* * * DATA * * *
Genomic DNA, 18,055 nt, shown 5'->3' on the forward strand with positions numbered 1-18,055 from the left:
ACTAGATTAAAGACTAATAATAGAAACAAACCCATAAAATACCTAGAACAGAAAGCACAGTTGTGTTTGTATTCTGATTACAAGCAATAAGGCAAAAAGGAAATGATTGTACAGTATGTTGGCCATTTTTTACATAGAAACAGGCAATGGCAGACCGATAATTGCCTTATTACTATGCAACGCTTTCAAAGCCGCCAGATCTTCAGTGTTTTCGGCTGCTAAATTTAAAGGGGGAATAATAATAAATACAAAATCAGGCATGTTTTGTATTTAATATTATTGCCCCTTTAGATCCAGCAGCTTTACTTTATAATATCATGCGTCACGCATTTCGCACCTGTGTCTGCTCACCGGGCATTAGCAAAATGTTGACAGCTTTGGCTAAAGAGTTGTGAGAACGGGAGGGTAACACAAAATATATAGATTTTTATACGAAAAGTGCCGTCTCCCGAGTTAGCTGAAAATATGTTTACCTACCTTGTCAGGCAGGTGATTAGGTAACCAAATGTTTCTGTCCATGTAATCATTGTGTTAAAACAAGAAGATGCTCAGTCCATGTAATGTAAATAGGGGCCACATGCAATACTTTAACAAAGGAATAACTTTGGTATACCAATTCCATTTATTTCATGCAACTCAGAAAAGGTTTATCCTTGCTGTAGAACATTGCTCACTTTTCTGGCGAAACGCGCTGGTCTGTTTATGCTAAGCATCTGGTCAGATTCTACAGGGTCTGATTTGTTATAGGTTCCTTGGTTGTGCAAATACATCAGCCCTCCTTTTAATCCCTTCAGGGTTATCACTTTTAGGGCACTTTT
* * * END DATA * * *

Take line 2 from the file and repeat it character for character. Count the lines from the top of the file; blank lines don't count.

ACTAGATTAAAGACTAATAATAGAAACAAACCCATAAAATACCTAGAACAGAAAGCACAGTTGTGTTTGTATTCTGATTACAAGCAATAAGGCAAAAAGGAAATGATTGTACAGTATGTTGGCCATTTTTTACATAGAAACAGGCAATGGCAGACCGATAATTGCCTTATTACTATGCAACGCTTTCAAAGCCGCCAGATCTTCAGTGTTTTCGGCTGCTAAATTTAAAGGGGGAATAATAATAAATACAAAATCAGGCATGTTTTGTATTTAATATTATTGCCCCTTTAGATCCAGCAGCTTTACTTTATAATATCATGCGTCACGCATTTCGCACCTGTGTCTGCTCACCGGGCATTAGCAAAATGTTGACAGCTTTGGCTAAAGAGTTGTGAGAACGGGAGGGTAACACAAAATATATAGATTTTTATACGAAAAGTGCCGTCTCCCGAGTTAGCTGAAAATATGTTTACCTACCTTGTCAGGCAGGTGATTAGGTAACCAAATGTTTCTGTCCATGTAATCATTGTGTTAAAACAAGAAGATGCTCAGTCCATGTAATGTAAATAGGGGCCACATGCAATACTTTAACAAAGGAATAACTTTGGTATACCAATTCCATTTATTTCATGCAACTCAGAAAAGGTTTATCCTTGCTGTAGAACATTGCTCACTTTTCTGGCGAAACGCGCTGGTCTGTTTATGCTAAGCATCTGGTCAGATTCTACAGGGTCTGATTTGTTATAGGTTCCTTGGTTGTGCAAATACATCAGCCCTCCTTTTAATCCCTTCAGGGTTATCACTTTTAGGGCACTTTT